By Sophie Frankenthal
The pre-medical, or pre-med, experience is notorious throughout America for its toxic, cut-throat culture, and unfortunately, Stern College for Women is no exception to this phenomenon. Despite being an institution that prides itself on its commitment to Torah values, in my experience YU’s pre-medical program is fraught with competition, elitism, and an overall disregard for others. The way in which such behavior directly contradicts our deepest moral convictions as students of a religious institution is, in my opinion, pathetic, and honestly, quite sad. Not only that, but it represents the antithesis of the profession that we aspire to undertake.
I believe that at the root of this toxic environment is a widespread belief amongst the pre-health students that their success is defined by their superiority over their peers. It is as if they delude themselves into thinking that success is a limited entity, and so if it belongs to their fellow student, it cannot simultaneously belong to them, or at least not at maximal value. And so, students resort to a variety of ruthless behaviors to secure an advantage for themselves, even if it comes at the expense of their friends.
I have personally witnessed students refusing to share their notes under any circumstances because they can’t stomach the thought that their work might enable their friend to succeed. I’ve even heard stories of labs (the “hands-on” component of science courses in which students conduct various experiments and investigations as a means of application of lecture material) in which students would guard the results of their experiments from those who were seeking direction in achieving their own (even in classes where professors encouraged teamwork). G-d forbid they provide help to the competition. Worst of all though, is that those students who are morally inclined, and are willing to share all these resources at the advice of their conscience, are resented by their classmates for “ruining the curve,” or, in actuality, for leveling the playing field.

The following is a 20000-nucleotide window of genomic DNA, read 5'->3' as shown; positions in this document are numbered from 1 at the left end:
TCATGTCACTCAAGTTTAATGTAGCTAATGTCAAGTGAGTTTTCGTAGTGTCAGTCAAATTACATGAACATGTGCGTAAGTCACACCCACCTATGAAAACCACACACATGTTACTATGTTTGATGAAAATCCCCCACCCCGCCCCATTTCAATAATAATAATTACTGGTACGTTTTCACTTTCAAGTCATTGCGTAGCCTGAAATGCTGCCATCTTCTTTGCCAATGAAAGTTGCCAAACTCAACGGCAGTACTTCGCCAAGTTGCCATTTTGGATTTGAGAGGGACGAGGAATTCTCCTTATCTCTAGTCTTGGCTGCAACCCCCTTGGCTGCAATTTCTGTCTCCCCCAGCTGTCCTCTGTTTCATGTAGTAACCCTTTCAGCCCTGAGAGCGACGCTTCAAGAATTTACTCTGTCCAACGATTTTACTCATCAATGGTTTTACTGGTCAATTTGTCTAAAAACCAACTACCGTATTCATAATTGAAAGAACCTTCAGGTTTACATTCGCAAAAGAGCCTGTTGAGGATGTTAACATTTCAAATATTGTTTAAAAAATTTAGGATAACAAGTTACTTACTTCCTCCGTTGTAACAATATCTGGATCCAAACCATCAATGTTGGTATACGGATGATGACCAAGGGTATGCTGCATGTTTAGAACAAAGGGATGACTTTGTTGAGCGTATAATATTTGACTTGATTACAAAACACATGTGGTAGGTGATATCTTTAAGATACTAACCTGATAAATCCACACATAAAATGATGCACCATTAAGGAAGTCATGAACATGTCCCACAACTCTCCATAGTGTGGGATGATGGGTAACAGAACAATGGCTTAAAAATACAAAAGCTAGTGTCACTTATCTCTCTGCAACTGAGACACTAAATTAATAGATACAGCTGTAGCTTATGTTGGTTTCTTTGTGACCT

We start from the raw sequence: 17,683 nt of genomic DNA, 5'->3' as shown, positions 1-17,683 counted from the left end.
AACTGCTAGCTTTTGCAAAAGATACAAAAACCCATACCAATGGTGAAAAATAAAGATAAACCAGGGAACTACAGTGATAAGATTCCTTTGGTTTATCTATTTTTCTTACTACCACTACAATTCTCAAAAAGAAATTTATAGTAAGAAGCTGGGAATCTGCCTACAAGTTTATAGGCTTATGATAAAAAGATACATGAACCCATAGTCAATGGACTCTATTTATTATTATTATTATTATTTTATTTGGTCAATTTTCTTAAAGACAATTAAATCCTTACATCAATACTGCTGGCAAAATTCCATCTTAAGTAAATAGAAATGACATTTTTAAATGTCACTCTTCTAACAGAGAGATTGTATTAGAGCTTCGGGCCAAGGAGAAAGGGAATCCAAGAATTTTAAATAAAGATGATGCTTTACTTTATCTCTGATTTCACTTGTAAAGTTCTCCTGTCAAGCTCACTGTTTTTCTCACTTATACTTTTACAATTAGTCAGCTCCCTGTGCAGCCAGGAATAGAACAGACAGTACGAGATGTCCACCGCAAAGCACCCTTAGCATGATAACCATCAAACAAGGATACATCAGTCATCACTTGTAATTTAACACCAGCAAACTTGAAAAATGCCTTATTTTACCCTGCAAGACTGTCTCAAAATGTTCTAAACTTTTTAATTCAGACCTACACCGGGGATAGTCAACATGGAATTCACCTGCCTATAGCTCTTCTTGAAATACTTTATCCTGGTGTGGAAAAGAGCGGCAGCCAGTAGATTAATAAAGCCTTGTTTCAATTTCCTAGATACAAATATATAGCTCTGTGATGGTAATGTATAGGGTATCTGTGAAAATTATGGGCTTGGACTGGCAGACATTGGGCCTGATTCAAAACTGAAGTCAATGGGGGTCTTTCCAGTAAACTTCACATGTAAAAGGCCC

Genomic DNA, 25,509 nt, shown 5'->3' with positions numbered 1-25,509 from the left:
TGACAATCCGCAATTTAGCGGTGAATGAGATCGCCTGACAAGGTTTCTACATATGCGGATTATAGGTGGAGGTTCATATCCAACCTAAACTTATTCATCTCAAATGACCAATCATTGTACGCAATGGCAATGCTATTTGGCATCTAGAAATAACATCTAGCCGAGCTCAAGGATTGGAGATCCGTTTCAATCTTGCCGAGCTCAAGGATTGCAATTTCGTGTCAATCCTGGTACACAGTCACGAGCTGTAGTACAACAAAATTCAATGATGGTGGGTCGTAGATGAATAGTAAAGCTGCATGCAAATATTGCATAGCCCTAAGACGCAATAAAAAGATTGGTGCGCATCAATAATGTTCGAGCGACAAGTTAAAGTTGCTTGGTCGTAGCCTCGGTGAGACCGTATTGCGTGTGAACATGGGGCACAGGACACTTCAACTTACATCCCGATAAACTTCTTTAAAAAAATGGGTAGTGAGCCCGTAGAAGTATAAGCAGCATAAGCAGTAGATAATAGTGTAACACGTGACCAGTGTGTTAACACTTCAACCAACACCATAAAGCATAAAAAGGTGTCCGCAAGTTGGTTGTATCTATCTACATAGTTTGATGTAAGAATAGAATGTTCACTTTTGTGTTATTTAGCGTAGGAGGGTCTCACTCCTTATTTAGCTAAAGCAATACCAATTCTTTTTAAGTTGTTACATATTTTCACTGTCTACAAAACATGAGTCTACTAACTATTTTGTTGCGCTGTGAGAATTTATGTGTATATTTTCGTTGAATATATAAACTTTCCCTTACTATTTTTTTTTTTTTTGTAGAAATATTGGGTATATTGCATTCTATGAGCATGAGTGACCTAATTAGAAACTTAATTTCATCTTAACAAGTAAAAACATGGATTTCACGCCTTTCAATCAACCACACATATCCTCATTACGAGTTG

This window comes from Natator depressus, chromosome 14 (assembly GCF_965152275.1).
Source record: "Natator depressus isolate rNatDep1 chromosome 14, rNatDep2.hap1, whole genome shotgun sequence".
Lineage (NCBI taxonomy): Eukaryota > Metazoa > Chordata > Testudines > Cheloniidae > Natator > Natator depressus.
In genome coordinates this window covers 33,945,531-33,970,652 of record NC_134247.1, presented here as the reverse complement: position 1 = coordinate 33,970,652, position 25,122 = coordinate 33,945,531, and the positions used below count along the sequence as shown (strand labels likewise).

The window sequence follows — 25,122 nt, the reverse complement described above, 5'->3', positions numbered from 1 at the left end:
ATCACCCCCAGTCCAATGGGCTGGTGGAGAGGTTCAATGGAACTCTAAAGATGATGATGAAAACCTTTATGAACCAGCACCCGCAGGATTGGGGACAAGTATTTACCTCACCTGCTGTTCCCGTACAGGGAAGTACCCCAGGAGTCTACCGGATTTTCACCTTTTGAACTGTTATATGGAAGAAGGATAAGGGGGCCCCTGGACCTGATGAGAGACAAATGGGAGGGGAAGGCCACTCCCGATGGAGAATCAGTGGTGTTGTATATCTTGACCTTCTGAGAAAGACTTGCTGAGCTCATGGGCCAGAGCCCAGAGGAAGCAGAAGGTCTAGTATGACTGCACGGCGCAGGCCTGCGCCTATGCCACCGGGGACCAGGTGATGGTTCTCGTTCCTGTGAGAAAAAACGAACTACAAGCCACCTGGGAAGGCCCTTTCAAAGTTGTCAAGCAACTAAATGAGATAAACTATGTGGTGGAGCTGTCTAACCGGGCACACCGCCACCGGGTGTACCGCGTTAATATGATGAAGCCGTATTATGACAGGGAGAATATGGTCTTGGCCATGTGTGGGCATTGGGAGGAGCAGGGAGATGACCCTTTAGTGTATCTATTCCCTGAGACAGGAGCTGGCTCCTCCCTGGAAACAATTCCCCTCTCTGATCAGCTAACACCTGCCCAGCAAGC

I can’t blame the students for creating such harmful competition. In all honesty, I believe we all feel threatened by the inevitable pressure that comes along with the highly selective process of medical school admissions. The pressure we face isn’t only a passive product of the process, though. It’s a product of the entire system, and it starts in the very first year of pre-med studies.
A student’s first year on the pre-med track typically consists of introductory-level science courses, which students have termed “weed-out courses” because of the significant rate of students who struggle with the course material to an extent that forces them to question (and sometimes abandon) their medical aspirations. However, this reality is unfortunately perpetuated by various professors and members of the administration who feel that it is their responsibility to determine which students are capable of advancing in the medical field and which are not. I have heard accounts of professors insisting that only the top third of the class is entitled to an A (also known as the Bell Curve Method). This conveys the message that an A should be a measure of superiority rather than knowledge of material and its proper application. Many students have shared experiences of professors encouraging them to drop their course in response to one poor test grade or a simple request for extra help, rather than provide them with the tools to help them do better. One student revealed to me that she was advised by a faculty member to consider an alternative field of study, lest she tarnish the near-perfect acceptance rate of SCW students to medical school. All these instances demonstrate the faculty’s role in reinforcing (even if inadvertently) the toxic message that a student who is not at the top of her class cannot possibly be successful. If this is the case, it is no wonder that such an attitude has trickled down to the students.